Climate Leader organises first Sustainable Energy School Debates in Zambia

Mr. Muyunda Akufuna is a Climate Reality Leader and the Executive Director of Young Volunteers for Environment (YVE) Zambia. The Young Volunteers for Environment Zambia ‘adopt’ schools to be advocates for Sustainable Energy as Zambia seeks alternative sources of energy to counter the effects of the climate crisis and daily power cut.

In January 2017, YVE-Zambia organised the first ever Sustainable Energy School Debate Award in four Lusaka-based schools, namely Matero Girls, Munali Boys, Nelson Mandela and Olympia Park secondary schools.

Representing the board of YVE Zambia, Mr. Muyunda Akufuna launched the Sustainable Energy Debate Award with an address on the issue of climate change. He distinguished Zambia as a developing country that is vulnerable to the effects of climate change, emanating in part from the lack of adequate technological innovations that are necessary to adapt and mitigate the threats posed by the climate crisis. The Southern African state has undertaken a number of appropriate countervailing measures as espoused by the United Nations Framework Convention on Climate Change (UNFCCC), such as the recent signing and ratification of the Paris Agreement.

Mr Akufuna explained that energy poverty negatively affect many people in developing countries in the form of low access to energy, use of dirty or polluting fuels and excessive time spent collecting fuel to meet basic needs. Many household don’t have access or cannot afford to have the basic energy for day to day need such as are lighting, cooking, domestic heating or cooling. Most rural areas in developing countries rely heavily on traditional biomass such as fuelwood, charcoal, crop residual, and pellets for cooking as well as kerosene lamps and candle lights for lighting.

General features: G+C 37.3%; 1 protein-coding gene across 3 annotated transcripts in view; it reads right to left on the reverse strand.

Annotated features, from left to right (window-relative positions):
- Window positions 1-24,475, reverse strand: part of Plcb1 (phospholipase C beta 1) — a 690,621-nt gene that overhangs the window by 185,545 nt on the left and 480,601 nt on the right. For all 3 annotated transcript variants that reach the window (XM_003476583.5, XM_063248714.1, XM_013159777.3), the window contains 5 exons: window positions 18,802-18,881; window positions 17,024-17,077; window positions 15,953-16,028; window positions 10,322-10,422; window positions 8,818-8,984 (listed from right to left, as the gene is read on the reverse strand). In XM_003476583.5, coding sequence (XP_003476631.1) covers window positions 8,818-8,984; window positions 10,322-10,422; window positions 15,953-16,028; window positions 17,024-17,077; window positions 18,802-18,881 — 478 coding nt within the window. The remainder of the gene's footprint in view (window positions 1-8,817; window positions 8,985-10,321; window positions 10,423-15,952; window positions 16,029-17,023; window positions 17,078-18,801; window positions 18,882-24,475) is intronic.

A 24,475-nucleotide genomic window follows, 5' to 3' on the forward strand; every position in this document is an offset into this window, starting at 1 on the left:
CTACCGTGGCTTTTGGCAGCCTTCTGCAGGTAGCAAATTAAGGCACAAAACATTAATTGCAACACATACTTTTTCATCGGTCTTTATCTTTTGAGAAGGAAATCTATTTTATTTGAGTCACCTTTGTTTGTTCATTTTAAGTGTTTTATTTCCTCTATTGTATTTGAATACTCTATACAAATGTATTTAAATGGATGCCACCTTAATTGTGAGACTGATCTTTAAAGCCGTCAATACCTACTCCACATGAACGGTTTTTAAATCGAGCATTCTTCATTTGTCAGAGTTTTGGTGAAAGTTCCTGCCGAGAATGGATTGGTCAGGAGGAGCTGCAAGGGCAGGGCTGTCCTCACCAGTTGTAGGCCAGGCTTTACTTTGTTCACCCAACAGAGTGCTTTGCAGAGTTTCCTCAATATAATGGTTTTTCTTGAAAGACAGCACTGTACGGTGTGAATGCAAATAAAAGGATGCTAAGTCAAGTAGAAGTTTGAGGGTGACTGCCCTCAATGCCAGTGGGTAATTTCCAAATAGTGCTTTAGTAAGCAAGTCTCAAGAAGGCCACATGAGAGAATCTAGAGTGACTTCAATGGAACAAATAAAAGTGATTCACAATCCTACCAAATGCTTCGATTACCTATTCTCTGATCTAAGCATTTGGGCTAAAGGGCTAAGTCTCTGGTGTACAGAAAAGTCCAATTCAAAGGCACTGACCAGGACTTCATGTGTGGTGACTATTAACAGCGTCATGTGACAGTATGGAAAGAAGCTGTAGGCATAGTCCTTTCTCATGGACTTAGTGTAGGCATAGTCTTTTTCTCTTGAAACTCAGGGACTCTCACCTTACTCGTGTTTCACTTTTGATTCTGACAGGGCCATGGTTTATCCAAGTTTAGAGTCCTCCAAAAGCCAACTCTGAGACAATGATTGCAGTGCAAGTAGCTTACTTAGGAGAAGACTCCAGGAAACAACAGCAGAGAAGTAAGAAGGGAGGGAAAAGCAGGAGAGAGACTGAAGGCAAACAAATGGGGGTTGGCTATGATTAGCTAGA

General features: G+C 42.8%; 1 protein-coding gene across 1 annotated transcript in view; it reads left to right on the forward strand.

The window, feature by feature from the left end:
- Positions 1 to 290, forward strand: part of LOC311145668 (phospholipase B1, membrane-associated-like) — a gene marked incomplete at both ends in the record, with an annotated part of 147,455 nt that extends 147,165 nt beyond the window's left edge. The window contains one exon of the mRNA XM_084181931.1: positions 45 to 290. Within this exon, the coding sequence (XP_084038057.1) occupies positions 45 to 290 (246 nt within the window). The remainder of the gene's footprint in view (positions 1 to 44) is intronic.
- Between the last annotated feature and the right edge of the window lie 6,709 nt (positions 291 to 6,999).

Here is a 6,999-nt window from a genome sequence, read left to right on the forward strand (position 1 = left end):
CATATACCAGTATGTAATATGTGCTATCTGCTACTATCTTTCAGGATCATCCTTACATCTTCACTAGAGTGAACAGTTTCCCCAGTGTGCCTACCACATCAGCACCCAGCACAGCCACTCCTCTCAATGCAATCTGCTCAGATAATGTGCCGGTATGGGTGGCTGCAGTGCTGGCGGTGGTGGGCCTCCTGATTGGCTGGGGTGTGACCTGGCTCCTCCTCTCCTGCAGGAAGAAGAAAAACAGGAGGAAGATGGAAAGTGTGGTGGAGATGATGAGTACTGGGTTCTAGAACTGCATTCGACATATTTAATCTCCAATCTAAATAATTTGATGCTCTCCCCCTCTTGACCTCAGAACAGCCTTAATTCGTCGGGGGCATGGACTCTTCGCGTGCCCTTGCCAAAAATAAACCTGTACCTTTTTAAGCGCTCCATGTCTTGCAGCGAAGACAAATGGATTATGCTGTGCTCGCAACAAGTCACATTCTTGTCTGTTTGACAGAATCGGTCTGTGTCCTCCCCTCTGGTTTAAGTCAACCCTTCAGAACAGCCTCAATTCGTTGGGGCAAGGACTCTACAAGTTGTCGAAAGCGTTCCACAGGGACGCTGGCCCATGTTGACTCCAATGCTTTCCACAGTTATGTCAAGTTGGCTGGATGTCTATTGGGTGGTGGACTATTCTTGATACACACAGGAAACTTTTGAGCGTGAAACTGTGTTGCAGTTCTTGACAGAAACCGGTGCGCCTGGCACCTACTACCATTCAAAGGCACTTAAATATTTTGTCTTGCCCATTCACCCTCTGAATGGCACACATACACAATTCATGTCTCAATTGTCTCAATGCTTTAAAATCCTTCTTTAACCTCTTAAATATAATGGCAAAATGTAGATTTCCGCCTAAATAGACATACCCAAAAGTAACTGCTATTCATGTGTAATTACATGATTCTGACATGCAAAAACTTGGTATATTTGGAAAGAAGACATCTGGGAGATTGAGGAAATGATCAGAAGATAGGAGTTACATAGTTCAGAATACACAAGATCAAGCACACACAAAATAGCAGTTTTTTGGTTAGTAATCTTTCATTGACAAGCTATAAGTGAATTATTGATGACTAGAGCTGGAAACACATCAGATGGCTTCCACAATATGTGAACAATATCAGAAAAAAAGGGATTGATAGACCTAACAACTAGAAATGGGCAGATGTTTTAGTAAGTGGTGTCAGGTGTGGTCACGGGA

Yet there are reliable sources of clean and renewable energy such as solar, wind, geothermal and biofuels coupled with innovations such as clean cook stoves and various solar products promoted around the world to help meet the basic needs of energy of human race without causing harm on our environment. Southern Africa, particularly Zambia, has an excellent solar potential, making this free and readily available source of energy a very viable venture in this part of Africa.

The Lusaka District Administration represented by the District Commissioner Captain Davies Mulenga, challenged young people to take the front line and engage in such delightful discussions that promote research in learners, build confidence and bring about public speaking skills in our young people who are not just the future leaders but co-leaders of today.

Prior to the debate deliberations, presentations on innovations around sustainable energy solutions were shared from VITALITE Zambia, a social enterprise which is committed to providing quality solar and cooking solutions to households in Zambia using a very affordable Pay As You Go system. This was followed by a presentation on the Eco-Charcoal project by Biocarbon Partners, who seek to improve charcoal processing methods by making it more sustainable and effective.

The debate team from Olympia Park Secondary School won this first Sustainable Energy Debate Award, which shall be challenged annually by other schools going forward.

The forestry department was represented at the event as well and donated trees to be planted in all participating schools. They will be periodically checked and monitored by a team from YVE Zambia. Among other prices won were the Sunking Pro 2 solar home systems, which went to the best speaker to be used mostly for studying and phone charging, and EcoZoom’s Mbaula Fresh cooking stoves.